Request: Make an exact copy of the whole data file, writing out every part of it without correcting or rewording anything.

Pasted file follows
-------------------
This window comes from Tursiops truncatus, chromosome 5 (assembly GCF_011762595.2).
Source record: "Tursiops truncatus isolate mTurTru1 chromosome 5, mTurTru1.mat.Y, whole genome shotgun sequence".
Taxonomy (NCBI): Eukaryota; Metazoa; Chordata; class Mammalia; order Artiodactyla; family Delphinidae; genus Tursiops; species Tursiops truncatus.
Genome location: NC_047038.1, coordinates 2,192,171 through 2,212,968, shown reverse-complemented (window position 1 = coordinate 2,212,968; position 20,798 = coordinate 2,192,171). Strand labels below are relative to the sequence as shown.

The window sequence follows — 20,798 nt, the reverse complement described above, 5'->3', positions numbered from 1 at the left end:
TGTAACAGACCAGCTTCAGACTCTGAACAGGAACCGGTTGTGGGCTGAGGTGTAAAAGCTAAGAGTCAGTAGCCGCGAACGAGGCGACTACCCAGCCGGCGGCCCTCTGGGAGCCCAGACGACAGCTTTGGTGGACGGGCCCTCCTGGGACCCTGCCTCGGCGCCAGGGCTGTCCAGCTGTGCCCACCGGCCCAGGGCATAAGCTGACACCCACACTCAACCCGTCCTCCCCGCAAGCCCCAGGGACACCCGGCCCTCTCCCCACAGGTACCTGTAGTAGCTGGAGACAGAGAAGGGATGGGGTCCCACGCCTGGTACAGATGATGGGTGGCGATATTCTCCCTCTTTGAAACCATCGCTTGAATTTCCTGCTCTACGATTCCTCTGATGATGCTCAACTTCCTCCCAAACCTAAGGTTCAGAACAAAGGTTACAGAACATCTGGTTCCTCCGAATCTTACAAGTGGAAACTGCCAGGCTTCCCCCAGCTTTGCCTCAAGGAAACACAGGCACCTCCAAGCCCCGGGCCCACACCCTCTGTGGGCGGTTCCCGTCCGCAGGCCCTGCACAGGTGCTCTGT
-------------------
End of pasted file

This window comes from Tursiops truncatus, chromosome 5 (assembly GCF_011762595.2).
Source record: "Tursiops truncatus isolate mTurTru1 chromosome 5, mTurTru1.mat.Y, whole genome shotgun sequence".
Taxonomy (NCBI): Eukaryota; Metazoa; Chordata; class Mammalia; order Artiodactyla; family Delphinidae; genus Tursiops; species Tursiops truncatus.
Genome location: NC_047038.1, coordinates 2,192,171 through 2,212,968, shown reverse-complemented (window position 1 = coordinate 2,212,968; position 20,798 = coordinate 2,192,171). Strand labels below are relative to the sequence as shown.

The window sequence follows — 20,798 nt, the reverse complement described above, 5'->3', positions numbered from 1 at the left end:
TGTAACAGACCAGCTTCAGACTCTGAACAGGAACCGGTTGTGGGCTGAGGTGTAAAAGCTAAGAGTCAGTAGCCGCGAACGAGGCGACTACCCAGCCGGCGGCCCTCTGGGAGCCCAGACGACAGCTTTGGTGGACGGGCCCTCCTGGGACCCTGCCTCGGCGCCAGGGCTGTCCAGCTGTGCCCACCGGCCCAGGGCATAAGCTGACACCCACACTCAACCCGTCCTCCCCGCAAGCCCCAGGGACACCCGGCCCTCTCCCCACAGGTACCTGTAGTAGCTGGAGACAGAGAAGGGATGGGGTCCCACGCCTGGTACAGATGATGGGTGGCGATATTCTCCCTCTTTGAAACCATCGCTTGAATTTCCTGCTCTACGATTCCTCTGATGATGCTCAACTTCCTCCCAAACCTAAGGTTCAGAACAAAGGTTACAGAACATCTGGTTCCTCCGAATCTTACAAGTGGAAACTGCCAGGCTTCCCCCAGCTTTGCCTCAAGGAAACACAGGCACCTCCAAGCCCCGGGCCCACACCCTCTGTGGGCGGTTCCCGTCCGCAGGCCCTGCACAGGTGCTCTGT